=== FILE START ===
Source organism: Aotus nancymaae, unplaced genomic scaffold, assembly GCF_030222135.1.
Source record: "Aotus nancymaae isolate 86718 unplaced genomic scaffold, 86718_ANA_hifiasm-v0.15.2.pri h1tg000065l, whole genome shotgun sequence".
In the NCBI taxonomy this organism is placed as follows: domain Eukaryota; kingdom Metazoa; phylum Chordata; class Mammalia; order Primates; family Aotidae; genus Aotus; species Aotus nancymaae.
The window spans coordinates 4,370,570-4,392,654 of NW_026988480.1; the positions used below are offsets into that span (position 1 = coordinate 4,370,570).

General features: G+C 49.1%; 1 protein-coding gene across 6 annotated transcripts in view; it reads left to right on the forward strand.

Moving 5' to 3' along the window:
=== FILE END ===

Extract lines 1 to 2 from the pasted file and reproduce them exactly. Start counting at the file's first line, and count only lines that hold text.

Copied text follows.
Source organism: Aotus nancymaae, unplaced genomic scaffold, assembly GCF_030222135.1.
Source record: "Aotus nancymaae isolate 86718 unplaced genomic scaffold, 86718_ANA_hifiasm-v0.15.2.pri h1tg000065l, whole genome shotgun sequence".